(an example of Gabby Schulz’s delightfully nasty Little Findley strips)
The two which left the deepest impression for me though were a couple of illustrated reportage pieces, the sort of work creators like Sacco pioneered and, I think, showed how powerful (and accessible) a tool illustrated/comics journalism can be. Dan Peterson’s SOLAS (Saving Of Life At Sea) reported from the ongoing tragedy of desperate refugees trying to cross the Mediterranean in often totally unsuitable, overloaded vessels, leading to great loss of life. Dan reports from the engineering marvel of HMS Bulwark, and advanced Royal Navy ship with its own landing decks, hangers, floodable docks to launch its own vessels from, here being used not for amphibious assaults but to rescue innocent civilians. Dan does what the best examples of comics reportage do and speaks directly to some of those involved, giving them a voice, face, making us see individual human beings, not statistics that some politician uses to scare voters with (see below for a look).
Similarly Richard Johnson’s Fieldwork carried quite an emotional impact. More a series of illustration carried out in the field (as you’d infer from the title) rather than comics panels, each sketch accompanied by his notes on when and where he was and what he was drawing, from Iraq to Afghanistan to the Central African Republic. In many ways it is like the classic photojournalism pieces of some of my photography heroes like Robert Capa. Some may wonder in an age of photography and video that can go anywhere, is there still a role for the “war artist”, to use an old phrase? It’s a bit like asking why bother with photos when you can have video. Each medium has a particular strength to it – video is great on TV news but a well-timed (or lucky, which is often the same thing) photograph gives us time to absorb a still image, soak in nuances lost in rapid motion. Similarly a good illustrator isn’t just reproducing a scene, they are putting a large human element into it, in a way photography or video just cannot do so well (and I say that as a serial photographer). And by god Johnson captures the human, emotional elements here, like Peterson making those people be people to us, not just another soldier or serial number, an individual person dealing with traumatic events (see an example below).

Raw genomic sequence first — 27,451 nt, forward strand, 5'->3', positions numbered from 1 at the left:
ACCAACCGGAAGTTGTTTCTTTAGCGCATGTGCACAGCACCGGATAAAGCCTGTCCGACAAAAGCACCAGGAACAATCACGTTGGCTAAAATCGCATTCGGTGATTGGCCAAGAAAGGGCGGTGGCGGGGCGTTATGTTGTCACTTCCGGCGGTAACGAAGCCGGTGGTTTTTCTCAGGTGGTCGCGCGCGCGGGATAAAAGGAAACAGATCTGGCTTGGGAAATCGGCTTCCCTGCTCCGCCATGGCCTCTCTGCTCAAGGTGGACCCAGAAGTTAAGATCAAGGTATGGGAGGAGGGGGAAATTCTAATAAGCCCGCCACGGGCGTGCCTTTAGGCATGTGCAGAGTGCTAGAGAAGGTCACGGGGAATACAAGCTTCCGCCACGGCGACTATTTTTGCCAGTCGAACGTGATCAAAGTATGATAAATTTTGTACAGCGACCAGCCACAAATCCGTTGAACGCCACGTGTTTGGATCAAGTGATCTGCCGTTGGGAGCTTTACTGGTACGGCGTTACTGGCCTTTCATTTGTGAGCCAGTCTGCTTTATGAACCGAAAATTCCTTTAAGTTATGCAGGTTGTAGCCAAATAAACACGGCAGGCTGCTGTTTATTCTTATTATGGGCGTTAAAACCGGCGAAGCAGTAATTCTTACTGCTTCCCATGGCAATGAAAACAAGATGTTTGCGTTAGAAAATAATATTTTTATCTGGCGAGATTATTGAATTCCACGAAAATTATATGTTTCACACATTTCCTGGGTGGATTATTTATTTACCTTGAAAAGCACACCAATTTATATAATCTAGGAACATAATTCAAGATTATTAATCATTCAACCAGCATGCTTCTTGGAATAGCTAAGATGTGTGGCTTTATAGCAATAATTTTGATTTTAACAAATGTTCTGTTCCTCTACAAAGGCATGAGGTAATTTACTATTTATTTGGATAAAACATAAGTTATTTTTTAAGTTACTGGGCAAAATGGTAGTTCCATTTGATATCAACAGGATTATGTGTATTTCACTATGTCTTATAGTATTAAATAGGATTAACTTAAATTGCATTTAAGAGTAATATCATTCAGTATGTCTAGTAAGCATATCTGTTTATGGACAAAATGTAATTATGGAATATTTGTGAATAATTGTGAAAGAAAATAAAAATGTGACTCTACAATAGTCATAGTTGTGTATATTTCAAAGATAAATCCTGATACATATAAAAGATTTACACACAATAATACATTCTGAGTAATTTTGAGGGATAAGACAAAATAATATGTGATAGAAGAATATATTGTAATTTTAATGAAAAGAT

SoS is still something new on our Brit comics/journal landscape, trying to bring us an interesting array of articles, illustrations and comics works, and it is to be commended for striving to do something new and interesting, and to do so in actual print (joy of joys!), not just on a tablet, and for doing so in a way that sees those involved not doing it for “exposure” (as some publications, print and digital, try to get writers and artists to do – Huff Post et al, we’re looking at you) but they actually get paid for it. Which makes it all the more important we support it – I’ll be putting up my few quid for the next fundraiser for any third issue and I’d heartily recommend picking up the first two to any of you.